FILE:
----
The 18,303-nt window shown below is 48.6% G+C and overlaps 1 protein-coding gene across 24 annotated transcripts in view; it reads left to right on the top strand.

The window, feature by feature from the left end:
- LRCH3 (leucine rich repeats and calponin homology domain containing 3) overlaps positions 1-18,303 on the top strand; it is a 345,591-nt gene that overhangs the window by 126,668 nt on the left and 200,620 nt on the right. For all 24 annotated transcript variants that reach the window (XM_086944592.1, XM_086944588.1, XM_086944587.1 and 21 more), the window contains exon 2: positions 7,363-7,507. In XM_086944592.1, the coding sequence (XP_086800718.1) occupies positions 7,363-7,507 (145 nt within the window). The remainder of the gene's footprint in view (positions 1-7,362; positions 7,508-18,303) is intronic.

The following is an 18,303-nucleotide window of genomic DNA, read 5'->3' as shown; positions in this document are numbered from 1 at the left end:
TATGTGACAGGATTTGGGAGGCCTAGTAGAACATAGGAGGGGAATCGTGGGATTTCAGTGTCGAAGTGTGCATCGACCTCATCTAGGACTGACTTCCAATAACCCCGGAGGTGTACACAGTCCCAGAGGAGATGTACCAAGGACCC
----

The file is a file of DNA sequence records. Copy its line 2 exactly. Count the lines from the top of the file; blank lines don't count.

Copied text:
The window, feature by feature from the left end: